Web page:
Discussion in 'Superannuation, SMSF & Personal Insurance' started by bundy1964, 22nd Jun, 2007.
Well it's another day and I don't want to wait another 22.5 years to put it to work.
can't you put it to work by actively managing your super ?
Sure, no leveraging, however there are tax breaks. Its there anyhoo, it doesn't need to be as passive as it once did.
No external leveraging. But geared funds are available.
I recently rejigged my super to be more aggressive.. so now theres a geared australian fund, a property fund, a small cap fund, and an asia fund.
A common form of "leveraging" your super is using it in combination with an SMSF and a Unit Trust to purchase commercial property. No security can be held on the property in question, but for many investors who've been in the property market for a long time, they can secure any debt against another property.
This is particularly popular for business owners but other investors seem to be starting to use it too.
The other day I mentioned the guy who rolled a $600K capital gain on the sale of his business into super. He will be looking at doing something like this when he finds his next "business" opportunity. He'll use the structure to buy a commercial property which will be partly owned by his fund, and he'll rent the property to his business.
*Looks for the too hard basket*
I think I will either need a partner in crime with enough of a stake to make a go of a SMSF or look at the rules on CFD trading a bit more indepth.
I've been thinking about trading my super in an smsf, I have about $140k in two accts, and using the recommendations of Nick Radge (subscription). However I'm not comfortable trading a $140k account, and if I trade a smaller amount it lifts the bar to make it worthwhile.
I've always viewed super as petrol money, ie I work my other investments and rely on those for my well offness when I pull the pin, super will just bubble away in the background until I can tap into it. I actively manage it in terms of picking and monitoring the mgd funds but it is out of site, out of mind.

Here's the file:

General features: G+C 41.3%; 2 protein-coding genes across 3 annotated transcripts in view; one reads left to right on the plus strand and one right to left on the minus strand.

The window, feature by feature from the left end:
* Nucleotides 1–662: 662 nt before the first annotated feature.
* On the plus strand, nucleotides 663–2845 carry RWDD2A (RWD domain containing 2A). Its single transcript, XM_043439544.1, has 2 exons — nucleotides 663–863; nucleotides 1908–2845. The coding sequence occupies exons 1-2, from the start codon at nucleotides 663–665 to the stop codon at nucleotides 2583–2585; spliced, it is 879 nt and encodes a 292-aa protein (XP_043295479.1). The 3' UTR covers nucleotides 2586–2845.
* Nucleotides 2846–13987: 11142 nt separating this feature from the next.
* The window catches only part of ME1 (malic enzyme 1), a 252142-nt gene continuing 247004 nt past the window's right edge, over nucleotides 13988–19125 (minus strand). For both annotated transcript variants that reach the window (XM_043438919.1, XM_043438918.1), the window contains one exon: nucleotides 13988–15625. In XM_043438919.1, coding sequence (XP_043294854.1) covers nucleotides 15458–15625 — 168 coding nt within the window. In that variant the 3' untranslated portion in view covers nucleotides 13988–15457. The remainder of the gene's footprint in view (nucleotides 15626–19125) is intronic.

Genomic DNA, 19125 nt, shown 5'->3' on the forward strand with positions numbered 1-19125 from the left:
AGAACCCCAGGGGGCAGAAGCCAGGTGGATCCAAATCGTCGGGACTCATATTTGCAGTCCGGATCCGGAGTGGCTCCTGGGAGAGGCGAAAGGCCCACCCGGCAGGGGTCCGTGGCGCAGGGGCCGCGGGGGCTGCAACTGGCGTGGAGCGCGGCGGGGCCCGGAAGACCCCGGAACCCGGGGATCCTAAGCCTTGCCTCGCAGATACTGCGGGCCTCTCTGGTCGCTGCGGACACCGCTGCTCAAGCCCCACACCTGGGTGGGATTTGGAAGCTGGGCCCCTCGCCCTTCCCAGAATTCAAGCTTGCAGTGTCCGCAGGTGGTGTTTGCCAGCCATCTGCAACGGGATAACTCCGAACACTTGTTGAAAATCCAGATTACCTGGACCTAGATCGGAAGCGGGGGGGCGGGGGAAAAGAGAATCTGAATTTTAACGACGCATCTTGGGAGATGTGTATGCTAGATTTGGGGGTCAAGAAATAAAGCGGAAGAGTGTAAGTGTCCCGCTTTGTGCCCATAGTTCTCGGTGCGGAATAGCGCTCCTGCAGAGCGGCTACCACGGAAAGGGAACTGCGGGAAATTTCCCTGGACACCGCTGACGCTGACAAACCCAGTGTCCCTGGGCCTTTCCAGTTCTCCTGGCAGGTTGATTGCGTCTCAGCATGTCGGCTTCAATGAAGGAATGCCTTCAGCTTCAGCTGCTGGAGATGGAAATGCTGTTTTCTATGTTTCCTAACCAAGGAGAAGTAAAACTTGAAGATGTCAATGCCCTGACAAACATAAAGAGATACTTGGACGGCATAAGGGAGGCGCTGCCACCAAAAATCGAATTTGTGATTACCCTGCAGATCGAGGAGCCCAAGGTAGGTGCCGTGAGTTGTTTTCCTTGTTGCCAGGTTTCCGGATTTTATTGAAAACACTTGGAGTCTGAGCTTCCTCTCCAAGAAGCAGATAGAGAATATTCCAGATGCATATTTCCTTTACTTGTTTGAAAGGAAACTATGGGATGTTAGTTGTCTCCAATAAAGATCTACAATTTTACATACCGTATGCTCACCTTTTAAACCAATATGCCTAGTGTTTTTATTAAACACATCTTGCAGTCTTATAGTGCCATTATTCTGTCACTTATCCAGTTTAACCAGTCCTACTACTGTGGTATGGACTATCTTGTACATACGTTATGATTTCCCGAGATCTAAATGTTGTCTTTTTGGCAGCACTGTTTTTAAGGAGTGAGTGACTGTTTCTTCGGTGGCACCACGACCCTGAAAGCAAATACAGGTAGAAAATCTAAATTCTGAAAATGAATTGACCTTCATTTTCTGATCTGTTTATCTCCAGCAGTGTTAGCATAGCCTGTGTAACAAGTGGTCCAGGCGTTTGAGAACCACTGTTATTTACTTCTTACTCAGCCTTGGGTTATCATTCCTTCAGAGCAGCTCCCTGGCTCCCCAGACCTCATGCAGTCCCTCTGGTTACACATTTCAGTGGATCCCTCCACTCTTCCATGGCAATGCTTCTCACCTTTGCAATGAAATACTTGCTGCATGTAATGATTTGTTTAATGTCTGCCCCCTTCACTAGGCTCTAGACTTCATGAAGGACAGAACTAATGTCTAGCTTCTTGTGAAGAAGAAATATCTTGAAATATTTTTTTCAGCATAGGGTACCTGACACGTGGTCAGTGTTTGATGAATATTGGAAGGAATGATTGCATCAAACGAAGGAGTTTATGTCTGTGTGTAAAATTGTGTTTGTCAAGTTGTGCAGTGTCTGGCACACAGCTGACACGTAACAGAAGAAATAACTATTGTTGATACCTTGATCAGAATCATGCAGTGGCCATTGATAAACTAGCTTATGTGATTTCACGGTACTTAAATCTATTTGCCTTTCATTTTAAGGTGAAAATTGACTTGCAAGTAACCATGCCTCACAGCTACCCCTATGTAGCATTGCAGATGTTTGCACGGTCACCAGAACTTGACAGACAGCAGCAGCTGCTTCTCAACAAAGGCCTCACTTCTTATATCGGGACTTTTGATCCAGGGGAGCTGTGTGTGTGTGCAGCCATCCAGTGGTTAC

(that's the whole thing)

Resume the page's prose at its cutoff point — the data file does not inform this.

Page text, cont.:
Dr Lobster, (great handle by the way)
I'm not disagreeing with your sentiment, just putting a spin on it.
Super for a lot of people can be and needs to be more than just petrol money for when they retire.
I know a lot of people poopoo it but when you consider that for a lot of people a 1/4 of their lives will be lived after the age of 55 (or 60 depending on your current age), then that has to be funded from somewhere.
Super can be worked well to their advantage.
Matt - I think the majority of us on this forum will NOT be those people who rely on Super in retirement - (that's kind of the point of being here). Super is a good safety net though, and so should not be abused.
I agree wholeheartedly Sim.
Perhaps a better way of expressing my concern is that the title "Superannuation" often has an instant effect of making people think in a certain way.
I guess I like to challenge that thinking. Particularly as I have seen it being used so effectivley by many business clients to actually assist them in the here and now, not just in retirement.